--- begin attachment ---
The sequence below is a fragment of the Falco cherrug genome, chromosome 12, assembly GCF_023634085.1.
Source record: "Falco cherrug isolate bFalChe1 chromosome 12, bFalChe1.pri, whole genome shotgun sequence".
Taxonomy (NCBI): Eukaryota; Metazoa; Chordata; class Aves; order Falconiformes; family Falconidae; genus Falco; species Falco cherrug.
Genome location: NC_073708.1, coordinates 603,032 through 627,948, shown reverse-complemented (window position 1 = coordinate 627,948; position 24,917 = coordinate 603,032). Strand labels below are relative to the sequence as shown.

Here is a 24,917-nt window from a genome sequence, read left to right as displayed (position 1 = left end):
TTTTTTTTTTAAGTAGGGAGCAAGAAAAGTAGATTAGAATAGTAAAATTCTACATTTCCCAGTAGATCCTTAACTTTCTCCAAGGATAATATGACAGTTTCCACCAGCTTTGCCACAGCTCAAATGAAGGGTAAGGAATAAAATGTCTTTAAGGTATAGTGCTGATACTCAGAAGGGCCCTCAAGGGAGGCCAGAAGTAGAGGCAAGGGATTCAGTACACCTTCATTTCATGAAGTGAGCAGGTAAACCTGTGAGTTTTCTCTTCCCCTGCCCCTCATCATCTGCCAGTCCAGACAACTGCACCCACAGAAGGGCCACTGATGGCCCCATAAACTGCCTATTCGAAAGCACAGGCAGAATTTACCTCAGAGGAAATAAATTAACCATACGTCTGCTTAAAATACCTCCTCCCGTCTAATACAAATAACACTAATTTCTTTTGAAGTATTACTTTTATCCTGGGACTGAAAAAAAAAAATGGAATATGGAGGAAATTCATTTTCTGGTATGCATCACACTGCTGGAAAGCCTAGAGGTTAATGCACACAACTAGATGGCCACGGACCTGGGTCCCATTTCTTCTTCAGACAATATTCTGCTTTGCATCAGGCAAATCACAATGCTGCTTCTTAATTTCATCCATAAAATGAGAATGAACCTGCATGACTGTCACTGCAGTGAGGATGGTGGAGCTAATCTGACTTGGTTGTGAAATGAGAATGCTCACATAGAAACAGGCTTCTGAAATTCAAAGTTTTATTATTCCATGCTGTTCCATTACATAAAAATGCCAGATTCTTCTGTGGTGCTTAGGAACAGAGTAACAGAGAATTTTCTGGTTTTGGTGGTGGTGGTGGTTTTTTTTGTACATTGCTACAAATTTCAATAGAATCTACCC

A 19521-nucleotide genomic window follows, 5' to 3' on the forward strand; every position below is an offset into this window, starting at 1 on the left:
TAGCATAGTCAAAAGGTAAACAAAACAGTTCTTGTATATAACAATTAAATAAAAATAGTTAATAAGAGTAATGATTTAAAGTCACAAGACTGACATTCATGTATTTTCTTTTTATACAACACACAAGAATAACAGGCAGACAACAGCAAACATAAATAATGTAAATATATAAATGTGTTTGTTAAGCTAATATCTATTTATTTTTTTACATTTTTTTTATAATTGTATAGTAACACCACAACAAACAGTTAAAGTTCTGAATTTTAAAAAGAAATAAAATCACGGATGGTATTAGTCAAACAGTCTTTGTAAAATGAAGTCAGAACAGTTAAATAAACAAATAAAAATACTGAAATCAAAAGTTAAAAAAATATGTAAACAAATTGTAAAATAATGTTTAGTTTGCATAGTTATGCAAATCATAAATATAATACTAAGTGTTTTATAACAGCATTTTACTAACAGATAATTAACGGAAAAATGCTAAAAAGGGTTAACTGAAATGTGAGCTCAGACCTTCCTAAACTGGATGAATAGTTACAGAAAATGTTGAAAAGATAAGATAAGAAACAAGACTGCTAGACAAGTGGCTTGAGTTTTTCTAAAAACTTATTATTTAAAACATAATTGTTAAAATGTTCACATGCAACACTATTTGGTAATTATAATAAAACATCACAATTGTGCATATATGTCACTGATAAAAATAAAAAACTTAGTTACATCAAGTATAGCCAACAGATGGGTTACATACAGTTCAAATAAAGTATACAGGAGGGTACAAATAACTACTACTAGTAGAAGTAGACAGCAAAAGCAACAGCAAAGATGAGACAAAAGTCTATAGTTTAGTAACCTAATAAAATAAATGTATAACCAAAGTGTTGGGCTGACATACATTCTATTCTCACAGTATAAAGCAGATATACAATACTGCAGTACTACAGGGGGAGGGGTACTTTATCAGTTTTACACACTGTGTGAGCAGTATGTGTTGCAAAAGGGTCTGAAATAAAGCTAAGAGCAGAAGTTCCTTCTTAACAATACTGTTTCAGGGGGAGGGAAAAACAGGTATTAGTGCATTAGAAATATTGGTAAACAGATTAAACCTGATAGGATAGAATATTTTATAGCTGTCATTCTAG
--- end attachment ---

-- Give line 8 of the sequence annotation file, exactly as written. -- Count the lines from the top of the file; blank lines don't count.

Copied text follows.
TAGCATAGTCAAAAGGTAAACAAAACAGTTCTTGTATATAACAATTAAATAAAAATAGTTAATAAGAGTAATGATTTAAAGTCACAAGACTGACATTCATGTATTTTCTTTTTATACAACACACAAGAATAACAGGCAGACAACAGCAAACATAAATAATGTAAATATATAAATGTGTTTGTTAAGCTAATATCTATTTATTTTTTTACATTTTTTTTATAATTGTATAGTAACACCACAACAAACAGTTAAAGTTCTGAATTTTAAAAAGAAATAAAATCACGGATGGTATTAGTCAAACAGTCTTTGTAAAATGAAGTCAGAACAGTTAAATAAACAAATAAAAATACTGAAATCAAAAGTTAAAAAAATATGTAAACAAATTGTAAAATAATGTTTAGTTTGCATAGTTATGCAAATCATAAATATAATACTAAGTGTTTTATAACAGCATTTTACTAACAGATAATTAACGGAAAAATGCTAAAAAGGGTTAACTGAAATGTGAGCTCAGACCTTCCTAAACTGGATGAATAGTTACAGAAAATGTTGAAAAGATAAGATAAGAAACAAGACTGCTAGACAAGTGGCTTGAGTTTTTCTAAAAACTTATTATTTAAAACATAATTGTTAAAATGTTCACATGCAACACTATTTGGTAATTATAATAAAACATCACAATTGTGCATATATGTCACTGATAAAAATAAAAAACTTAGTTACATCAAGTATAGCCAACAGATGGGTTACATACAGTTCAAATAAAGTATACAGGAGGGTACAAATAACTACTACTAGTAGAAGTAGACAGCAAAAGCAACAGCAAAGATGAGACAAAAGTCTATAGTTTAGTAACCTAATAAAATAAATGTATAACCAAAGTGTTGGGCTGACATACATTCTATTCTCACAGTATAAAGCAGATATACAATACTGCAGTACTACAGGGGGAGGGGTACTTTATCAGTTTTACACACTGTGTGAGCAGTATGTGTTGCAAAAGGGTCTGAAATAAAGCTAAGAGCAGAAGTTCCTTCTTAACAATACTGTTTCAGGGGGAGGGAAAAACAGGTATTAGTGCATTAGAAATATTGGTAAACAGATTAAACCTGATAGGATAGAATATTTTATAGCTGTCATTCTAG